Age of Fusion
August 20, 2013
By Sundeep Waslekar
I don’t know if this is a coincidence. The first century of every millennium seems to foster a great effort for fusion.
In the first century after Christ, Europe, India and China, at a time when they were not connected by any means, consolidated the idea of state and promoted the idea of civil law. This was the culmination of an extraordinary process of fusion of minds without any direct interaction. Five or six centuries earlier, the three regions had seen the birth of modern knowledge almost the same time. Socrates, Plato and Aristotle in Greece, Confucius in China and Chankaya, Charak and Vishnu Sharma in India were contemporaries. They all flourished at the same time in different place. So powerful were their thought processes that they provided intellectual cornerstone of the kingdoms that were formed for the next five hundred years. Finally, around the first century the state and its law became acceptable as the basis of modern organisation of society in Rome, which had now replaced Greece as the European centre, China and India.
A thousand years later, the Umayyad royal family in Baghdad made a systematic effort to bring about fusion of knowledge from all parts of the world. The royal court recruited Muslim, Christian and Jewish experts to translate ancient Greek and Indian wisdom, while traders explained Chinese methods. The result was an explosion of science and philosophy, bringing about the unity of ideas from Europe, the Middle East, and Asia.
Now, a thousand years later, fusion is taking place at all levels. It is in science where Large Hadron Collider, International Thermo Nuclear Experimental Reactor and SARS virus research involve expertise and funds from all continents. It is in music where a Korean group produces a number based on Western style and then it goes viral in the West and East alike. It is in philosophy and culture where a Harvard professor becomes more popular than a rock star in China and the Confucius Institutes and Alliance Francaise spread all over Africa and Latin America.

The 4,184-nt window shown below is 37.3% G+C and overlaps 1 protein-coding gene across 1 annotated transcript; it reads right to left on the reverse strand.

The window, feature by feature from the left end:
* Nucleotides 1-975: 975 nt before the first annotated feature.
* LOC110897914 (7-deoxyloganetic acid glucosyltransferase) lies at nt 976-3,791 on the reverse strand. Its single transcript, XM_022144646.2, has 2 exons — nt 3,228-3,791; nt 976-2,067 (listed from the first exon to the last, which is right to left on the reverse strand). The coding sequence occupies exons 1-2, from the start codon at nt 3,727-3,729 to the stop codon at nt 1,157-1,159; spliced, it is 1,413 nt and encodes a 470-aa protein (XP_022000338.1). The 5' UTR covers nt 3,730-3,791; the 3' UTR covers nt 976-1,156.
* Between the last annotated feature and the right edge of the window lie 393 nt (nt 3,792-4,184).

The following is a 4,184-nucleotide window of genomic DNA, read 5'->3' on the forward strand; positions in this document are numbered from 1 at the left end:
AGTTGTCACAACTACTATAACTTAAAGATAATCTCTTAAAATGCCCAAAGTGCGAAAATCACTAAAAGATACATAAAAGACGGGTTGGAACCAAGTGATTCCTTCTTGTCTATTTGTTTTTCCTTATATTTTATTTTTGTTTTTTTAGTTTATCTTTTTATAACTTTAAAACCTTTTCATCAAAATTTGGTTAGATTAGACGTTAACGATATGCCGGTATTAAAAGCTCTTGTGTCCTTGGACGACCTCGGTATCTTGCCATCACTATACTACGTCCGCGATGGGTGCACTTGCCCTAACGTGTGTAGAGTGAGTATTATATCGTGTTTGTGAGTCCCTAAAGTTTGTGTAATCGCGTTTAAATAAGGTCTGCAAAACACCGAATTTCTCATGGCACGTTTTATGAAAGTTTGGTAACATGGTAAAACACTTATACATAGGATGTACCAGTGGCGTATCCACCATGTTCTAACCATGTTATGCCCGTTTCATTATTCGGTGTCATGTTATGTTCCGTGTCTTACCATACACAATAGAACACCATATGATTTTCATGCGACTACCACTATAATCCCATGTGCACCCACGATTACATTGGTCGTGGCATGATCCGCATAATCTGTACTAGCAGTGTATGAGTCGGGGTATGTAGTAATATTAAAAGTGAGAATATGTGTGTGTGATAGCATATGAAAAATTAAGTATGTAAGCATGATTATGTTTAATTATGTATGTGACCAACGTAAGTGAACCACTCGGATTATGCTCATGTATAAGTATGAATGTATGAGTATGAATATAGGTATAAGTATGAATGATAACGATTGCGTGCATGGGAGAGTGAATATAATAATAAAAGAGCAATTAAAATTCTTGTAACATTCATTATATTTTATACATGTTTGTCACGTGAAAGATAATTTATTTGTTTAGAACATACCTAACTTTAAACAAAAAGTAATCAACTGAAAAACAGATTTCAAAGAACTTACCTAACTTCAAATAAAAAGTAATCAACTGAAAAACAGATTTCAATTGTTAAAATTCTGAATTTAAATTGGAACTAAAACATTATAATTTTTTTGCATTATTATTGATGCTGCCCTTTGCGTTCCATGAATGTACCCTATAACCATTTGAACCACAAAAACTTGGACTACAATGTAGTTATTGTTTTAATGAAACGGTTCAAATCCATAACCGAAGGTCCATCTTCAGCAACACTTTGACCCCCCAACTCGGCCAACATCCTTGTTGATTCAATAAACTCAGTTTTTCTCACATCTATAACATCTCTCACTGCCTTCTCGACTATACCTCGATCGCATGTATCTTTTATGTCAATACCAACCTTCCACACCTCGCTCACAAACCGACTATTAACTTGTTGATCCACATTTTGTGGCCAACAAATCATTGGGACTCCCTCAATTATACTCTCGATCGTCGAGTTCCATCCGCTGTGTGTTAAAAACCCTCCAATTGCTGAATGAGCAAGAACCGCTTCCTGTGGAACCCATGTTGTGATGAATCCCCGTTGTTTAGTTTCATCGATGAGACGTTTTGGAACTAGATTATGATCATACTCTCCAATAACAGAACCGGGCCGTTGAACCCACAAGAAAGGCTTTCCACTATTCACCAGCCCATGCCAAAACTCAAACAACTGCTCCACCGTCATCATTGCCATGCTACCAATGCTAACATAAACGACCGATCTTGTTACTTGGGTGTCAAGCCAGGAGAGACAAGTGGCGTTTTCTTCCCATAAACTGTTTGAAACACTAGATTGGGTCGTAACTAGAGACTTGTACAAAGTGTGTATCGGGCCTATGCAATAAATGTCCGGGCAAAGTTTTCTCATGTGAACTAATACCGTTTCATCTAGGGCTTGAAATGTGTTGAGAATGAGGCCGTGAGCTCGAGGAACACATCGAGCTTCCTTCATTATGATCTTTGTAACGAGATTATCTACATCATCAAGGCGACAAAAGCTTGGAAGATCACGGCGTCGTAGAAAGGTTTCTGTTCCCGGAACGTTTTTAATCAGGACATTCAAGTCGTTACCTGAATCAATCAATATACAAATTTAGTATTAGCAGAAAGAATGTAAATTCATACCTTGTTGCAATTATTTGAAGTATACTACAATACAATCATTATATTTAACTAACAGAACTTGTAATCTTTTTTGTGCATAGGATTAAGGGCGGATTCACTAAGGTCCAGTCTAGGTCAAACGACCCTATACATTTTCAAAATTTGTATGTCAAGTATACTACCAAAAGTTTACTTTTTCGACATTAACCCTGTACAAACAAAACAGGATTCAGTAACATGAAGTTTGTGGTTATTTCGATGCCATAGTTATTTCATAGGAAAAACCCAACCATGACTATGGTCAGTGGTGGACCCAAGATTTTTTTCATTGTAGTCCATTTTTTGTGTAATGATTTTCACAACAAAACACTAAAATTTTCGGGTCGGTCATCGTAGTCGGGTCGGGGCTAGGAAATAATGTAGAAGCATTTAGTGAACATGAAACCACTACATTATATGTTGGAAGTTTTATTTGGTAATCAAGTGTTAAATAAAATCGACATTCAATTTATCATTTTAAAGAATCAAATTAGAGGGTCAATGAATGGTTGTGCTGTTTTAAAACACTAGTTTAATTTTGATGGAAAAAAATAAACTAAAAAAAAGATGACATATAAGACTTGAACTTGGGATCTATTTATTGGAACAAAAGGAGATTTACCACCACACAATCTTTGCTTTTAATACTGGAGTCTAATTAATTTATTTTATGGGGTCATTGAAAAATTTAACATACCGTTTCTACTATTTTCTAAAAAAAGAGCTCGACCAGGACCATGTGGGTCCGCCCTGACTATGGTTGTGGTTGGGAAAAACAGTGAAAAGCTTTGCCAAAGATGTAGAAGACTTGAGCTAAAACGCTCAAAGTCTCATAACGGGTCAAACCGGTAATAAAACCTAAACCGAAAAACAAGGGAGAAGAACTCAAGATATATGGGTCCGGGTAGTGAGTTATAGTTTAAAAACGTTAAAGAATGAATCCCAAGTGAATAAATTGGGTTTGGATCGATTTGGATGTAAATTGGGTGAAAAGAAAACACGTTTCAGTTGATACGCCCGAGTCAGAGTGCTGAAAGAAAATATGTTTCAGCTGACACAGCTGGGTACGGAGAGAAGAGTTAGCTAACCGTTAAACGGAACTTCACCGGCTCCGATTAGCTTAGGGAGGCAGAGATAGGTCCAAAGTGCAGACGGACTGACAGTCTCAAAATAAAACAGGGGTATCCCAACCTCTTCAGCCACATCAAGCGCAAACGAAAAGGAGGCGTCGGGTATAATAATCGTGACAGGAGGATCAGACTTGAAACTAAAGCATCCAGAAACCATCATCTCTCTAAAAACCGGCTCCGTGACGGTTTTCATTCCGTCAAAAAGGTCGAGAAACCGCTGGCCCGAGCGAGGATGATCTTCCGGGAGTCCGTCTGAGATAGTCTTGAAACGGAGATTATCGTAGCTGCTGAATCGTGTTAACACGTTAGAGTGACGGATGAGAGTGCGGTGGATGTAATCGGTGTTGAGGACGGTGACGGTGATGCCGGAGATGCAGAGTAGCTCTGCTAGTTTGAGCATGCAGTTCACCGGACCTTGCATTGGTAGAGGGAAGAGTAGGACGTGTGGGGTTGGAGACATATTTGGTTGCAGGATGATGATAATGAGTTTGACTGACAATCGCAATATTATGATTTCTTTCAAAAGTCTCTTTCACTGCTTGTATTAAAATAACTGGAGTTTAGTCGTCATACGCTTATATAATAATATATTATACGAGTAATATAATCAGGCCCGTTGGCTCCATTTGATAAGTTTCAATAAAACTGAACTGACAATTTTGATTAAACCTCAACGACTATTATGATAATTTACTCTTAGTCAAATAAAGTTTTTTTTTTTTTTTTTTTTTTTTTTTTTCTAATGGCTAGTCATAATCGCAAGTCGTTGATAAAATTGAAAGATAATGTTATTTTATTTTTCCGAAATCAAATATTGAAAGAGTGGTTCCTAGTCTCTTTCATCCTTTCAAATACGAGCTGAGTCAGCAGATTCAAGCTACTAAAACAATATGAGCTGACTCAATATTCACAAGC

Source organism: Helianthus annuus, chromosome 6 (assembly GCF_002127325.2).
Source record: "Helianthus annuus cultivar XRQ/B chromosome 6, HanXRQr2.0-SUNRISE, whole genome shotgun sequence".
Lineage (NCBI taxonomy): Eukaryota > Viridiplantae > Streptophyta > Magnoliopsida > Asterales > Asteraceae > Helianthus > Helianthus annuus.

But the fusion of the 21st century is not merely confined to collaboration of cultures and civilizations. It is also the fusion of disciplines of knowledge. Genomics is integrated with super computers. Biology influences nanotechnology. Information technology is blended with water distribution systems. And plants are grown as medicine.
Furthermore, the fusion of our times blends different kinds of beings. Human organs are cultivated in animal bodies. Genes of different types are mixed. A new genome produced in a laboratory exports its characteristics to an importing body. In years from now, we may not have full humans. There will be fusion of human beings with other beings and indeed of life with machines.
The big questions in the age of fusion will be if the speed of light will be surpassed or bypassed or if the Blood Brain Barrier will be broken or if the constants of nature will be found to be not so constant or if the structure of dark matter will be revealed. These are the questions the scientists are seized with. However, philosophers will be concerned about a bigger question. Will it be possible to balance power with principles in society just as energy and gravity are creatively balance in nature? If a mathematical formula is discovered to answer this question with precision of the laws of physics, the fusion of laws of nature and laws of humanity will take place.
If this happens, it will be possible to balance the needs of economic growth with those of environmental protection, to bring together the worlds of the rich and the poor and to create one human and natural civilization. This will be the ultimate fusion on the earth. The human mind will not rest there. It will then intensify its efforts to discover civilisations elsewhere in the universe and may even divert its energy to explore the purpose of universe.
Until such ultimate fusion happens, we will live in uncertain times.
In these uncertain times, some will search certainty in growth, some in governance, some in God and some in geopolitical games. But no single parameter will provide adequate insight. To understand an uncertain future, we will need to interpret the fusion of these four drivers of change.
Our complex world presents us a dual challenge. While we must learn to understand, anticipate and influence uncertain times, we must simultaneously explore deeply the dynamic of knowledge to find clues about how far fusion will go. Will it stop at the fusion of beings, technologies and disciplines or will it go as far as establishing symmetry between the world of space, time and matter with the world within human mind? Will constants of nature find their counterparts in constants of human behaviour? Will it at last be able to balance power and principles?
Our ability to meet this challenge will determine if humanity will enjoy revolutionary opportunities or if it will disintegrate with the onslaught catastrophic risks. To develop such ability in our age of fusion, at whatever pico-level we can, is the mission of Strategic Foresight Group, nothing less, nothing more.
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